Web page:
Flying  Free  at  HKUST

After resolving to continue her studies during her time at HKUST as a summer camp participant and a visiting intern, Akriti was accepted into the Bioengineering Program of the School of Engineering to pursue a PhD in Bioengineering. An awardee of the prestigious Hong Kong PhD Fellowship, her research focuses on an interface between biology and engineering, specifically neuroscience and aerial robotics. By studying the flight control in agile insects like moths, Akriti’s research is attempting to understand the neural control involved in their movement and eventually use this information to increase the manoeuvrability of drones.

Akriti Chadda
PhD in Bioengineering

Choosing HKUST

It was the combination of two key factors that motivated Akriti to select HKUST. First was the peace of mind and financial stability offered by the generous scholarship she had been awarded, which has removed the daily stress of meeting tuition fees and living expenses.

The most important factor was her positive relationship with her prospective thesis supervisor Professor I-Ming Hsing. After meeting him while Akriti was studying here in the summer of 2015, she determinedly made the choice to study at HKUST under his able supervision and guidance. This confidence has paid dividends, as his trust and confidence in her abilities have been a constant source of inspiration, motivation and support throughout.

“I don’t think I could have asked for a better university to support my research goals, or a better thesis supervisor to guide me through my PhD.”

Nature, Neuroscience and Robotics

Using the natural world as a model and fusing the methodology of seemingly unrelated fields, Akriti is working on the cutting-edge of scientific research.

“I would say that the field of bio-inspired robotics is an extremely hot topic at the moment. There’s so much support available in the research industry and it being so interdisciplinary, it helps you to specialize in any of the various different domains.”

Beyond the animal kingdom, Akriti was inspired to pursue the integration of neuroscience and engineering by community work she had undertaken whilst studying as an undergraduate in India.

“My interest in neuroscience started during my final year of study when I worked extensively with paraplegic patients to understand their problems and devise solutions for them.”

The varied nature of her research that results from this fusion is aided by the breadth of work conducted in the many departments of HKUST, each one full of experienced specialists excited to be part of new and innovative projects.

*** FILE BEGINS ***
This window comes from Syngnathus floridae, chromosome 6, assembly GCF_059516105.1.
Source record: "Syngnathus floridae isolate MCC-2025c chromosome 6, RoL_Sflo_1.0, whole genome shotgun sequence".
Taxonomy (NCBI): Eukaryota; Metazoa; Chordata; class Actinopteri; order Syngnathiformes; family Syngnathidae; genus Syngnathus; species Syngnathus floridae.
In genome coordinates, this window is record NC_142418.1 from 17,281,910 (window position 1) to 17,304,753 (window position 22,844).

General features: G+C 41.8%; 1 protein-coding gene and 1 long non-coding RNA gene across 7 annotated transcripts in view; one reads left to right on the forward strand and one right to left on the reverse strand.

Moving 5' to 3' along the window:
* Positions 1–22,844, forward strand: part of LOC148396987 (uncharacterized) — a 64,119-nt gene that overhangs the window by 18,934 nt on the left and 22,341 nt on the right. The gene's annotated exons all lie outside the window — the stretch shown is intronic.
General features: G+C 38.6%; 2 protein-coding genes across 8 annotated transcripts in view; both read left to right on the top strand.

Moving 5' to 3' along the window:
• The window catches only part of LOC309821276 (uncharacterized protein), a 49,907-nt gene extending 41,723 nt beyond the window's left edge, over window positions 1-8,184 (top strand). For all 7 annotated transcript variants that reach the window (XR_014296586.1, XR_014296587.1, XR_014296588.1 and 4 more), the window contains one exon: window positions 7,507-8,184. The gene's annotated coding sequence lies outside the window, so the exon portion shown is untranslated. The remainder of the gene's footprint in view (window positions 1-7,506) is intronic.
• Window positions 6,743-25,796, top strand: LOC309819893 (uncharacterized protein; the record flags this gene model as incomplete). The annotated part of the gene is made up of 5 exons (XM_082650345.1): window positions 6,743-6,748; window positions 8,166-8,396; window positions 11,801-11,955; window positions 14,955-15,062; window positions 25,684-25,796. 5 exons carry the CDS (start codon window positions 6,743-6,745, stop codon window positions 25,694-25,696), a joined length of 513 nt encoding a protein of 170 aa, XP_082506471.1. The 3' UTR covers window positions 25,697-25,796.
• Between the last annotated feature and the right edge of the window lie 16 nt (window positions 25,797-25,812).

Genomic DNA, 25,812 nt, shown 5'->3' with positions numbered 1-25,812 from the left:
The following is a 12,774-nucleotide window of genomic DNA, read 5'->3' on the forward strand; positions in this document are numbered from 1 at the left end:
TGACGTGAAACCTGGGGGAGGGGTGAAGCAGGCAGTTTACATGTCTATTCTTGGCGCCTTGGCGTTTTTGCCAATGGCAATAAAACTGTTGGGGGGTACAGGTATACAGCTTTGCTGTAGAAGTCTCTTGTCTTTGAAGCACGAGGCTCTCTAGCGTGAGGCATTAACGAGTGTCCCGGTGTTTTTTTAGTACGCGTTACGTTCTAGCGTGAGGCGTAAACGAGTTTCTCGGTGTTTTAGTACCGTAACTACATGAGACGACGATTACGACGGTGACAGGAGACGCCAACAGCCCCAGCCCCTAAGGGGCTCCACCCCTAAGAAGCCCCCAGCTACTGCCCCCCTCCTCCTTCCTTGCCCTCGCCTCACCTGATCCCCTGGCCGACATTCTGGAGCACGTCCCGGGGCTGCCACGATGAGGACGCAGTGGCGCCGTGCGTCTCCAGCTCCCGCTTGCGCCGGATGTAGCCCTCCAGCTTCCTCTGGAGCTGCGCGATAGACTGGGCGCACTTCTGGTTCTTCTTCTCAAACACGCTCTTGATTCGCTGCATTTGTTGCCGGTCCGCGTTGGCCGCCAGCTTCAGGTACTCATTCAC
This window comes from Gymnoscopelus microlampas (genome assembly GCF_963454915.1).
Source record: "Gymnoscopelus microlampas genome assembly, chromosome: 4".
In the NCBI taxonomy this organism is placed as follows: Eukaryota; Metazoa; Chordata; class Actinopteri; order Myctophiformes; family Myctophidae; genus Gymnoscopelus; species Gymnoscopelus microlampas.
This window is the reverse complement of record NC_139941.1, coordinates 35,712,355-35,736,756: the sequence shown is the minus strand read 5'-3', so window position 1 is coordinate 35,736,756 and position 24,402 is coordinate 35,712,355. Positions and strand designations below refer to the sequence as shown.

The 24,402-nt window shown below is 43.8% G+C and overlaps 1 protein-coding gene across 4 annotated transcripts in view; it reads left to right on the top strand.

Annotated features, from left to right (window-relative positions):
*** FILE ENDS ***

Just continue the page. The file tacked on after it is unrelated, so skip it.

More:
Work-Life Balance

Still working on getting the mix right, Akriti has grown significantly as a result of her time at HKUST. Outside of developing her research skills and knowledge base, her studies have been instrumental in helping her improve both her personal and professional life.

“One of the most wonderful things about working towards a PhD degree is that it helps you to learn a lot of life skills, one of the most important ones being organization.”

In particular she has learned how to manage the heavy workload of research, teaching duties and credit completion by coming up with organizational strategies.

“Prioritizing tasks and activities meant for the day by organizing my to-do lists work like a charm! I sit and spend some time first thing in the morning penning down both my personal and professional goals for the day, and try to check them off one by one.”

International Opportunities

As with many PhD students at HKUST, Akriti has the opportunity to experience research at world-class institutions around the world.

“The most interesting thing I have been a part of is my research attachment with University of Washington in Seattle. I got to visit the United States and perform my research activity in a world-renowned lab under a very able co-supervisor and it thrilled me!”

The capacity to form international connections and experience scientific work in a variety of settings is vital to the development of any young researcher.

What Next? 

Still very much in the thick of her PhD work, Akriti is using her time at HKUST as a platform to launch a fully-fledged research career. As a talented researcher working within a unique and cutting-edge niche, she has a fascinating array of opportunities available to her to further sharpen her skills, make fruitful connections and work out her career aspirations.

“I am still exploring my options given I have started my PhD only recently. But what I know for sure is that I want to be in research and development, and working on quantitative analysis. I love discovering new things and playing with numbers, and so I am going to hone my skills in big data and machine learning over the next couple of semesters at HKUST and see where that takes me!”

More about PG Visiting Internship Scheme

PG Visiting Internship Scheme allows students currently studying outside Hong Kong to do research study at HKUST for a short period of time. Besides gaining valuable research experience in a new environment, students can also enjoy a rewarding cultural exchange experience in Hong Kong.

Click here to learn more!